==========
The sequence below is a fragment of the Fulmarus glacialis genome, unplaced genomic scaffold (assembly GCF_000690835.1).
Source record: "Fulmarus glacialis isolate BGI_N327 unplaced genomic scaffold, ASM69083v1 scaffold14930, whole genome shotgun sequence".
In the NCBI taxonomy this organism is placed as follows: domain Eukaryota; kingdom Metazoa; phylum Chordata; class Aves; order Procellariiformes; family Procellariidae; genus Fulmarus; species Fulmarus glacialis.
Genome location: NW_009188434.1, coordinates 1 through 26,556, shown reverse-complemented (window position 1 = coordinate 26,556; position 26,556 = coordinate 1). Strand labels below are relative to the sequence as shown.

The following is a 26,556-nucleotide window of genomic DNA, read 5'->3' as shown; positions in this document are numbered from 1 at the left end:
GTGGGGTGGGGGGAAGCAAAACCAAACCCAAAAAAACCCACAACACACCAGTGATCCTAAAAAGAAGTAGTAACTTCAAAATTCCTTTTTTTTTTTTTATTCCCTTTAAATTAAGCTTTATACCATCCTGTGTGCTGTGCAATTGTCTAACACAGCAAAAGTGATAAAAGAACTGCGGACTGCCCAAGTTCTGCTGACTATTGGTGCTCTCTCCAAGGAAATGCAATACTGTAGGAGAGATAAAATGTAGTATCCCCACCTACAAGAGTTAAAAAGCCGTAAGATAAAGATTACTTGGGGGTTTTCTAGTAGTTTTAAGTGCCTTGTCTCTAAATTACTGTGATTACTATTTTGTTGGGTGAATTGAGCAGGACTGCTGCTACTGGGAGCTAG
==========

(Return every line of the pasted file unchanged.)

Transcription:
The sequence below is a fragment of the Fulmarus glacialis genome, unplaced genomic scaffold (assembly GCF_000690835.1).
Source record: "Fulmarus glacialis isolate BGI_N327 unplaced genomic scaffold, ASM69083v1 scaffold14930, whole genome shotgun sequence".
In the NCBI taxonomy this organism is placed as follows: domain Eukaryota; kingdom Metazoa; phylum Chordata; class Aves; order Procellariiformes; family Procellariidae; genus Fulmarus; species Fulmarus glacialis.
Genome location: NW_009188434.1, coordinates 1 through 26,556, shown reverse-complemented (window position 1 = coordinate 26,556; position 26,556 = coordinate 1). Strand labels below are relative to the sequence as shown.

The following is a 26,556-nucleotide window of genomic DNA, read 5'->3' as shown; positions in this document are numbered from 1 at the left end:
GTGGGGTGGGGGGAAGCAAAACCAAACCCAAAAAAACCCACAACACACCAGTGATCCTAAAAAGAAGTAGTAACTTCAAAATTCCTTTTTTTTTTTTTATTCCCTTTAAATTAAGCTTTATACCATCCTGTGTGCTGTGCAATTGTCTAACACAGCAAAAGTGATAAAAGAACTGCGGACTGCCCAAGTTCTGCTGACTATTGGTGCTCTCTCCAAGGAAATGCAATACTGTAGGAGAGATAAAATGTAGTATCCCCACCTACAAGAGTTAAAAAGCCGTAAGATAAAGATTACTTGGGGGTTTTCTAGTAGTTTTAAGTGCCTTGTCTCTAAATTACTGTGATTACTATTTTGTTGGGTGAATTGAGCAGGACTGCTGCTACTGGGAGCTAG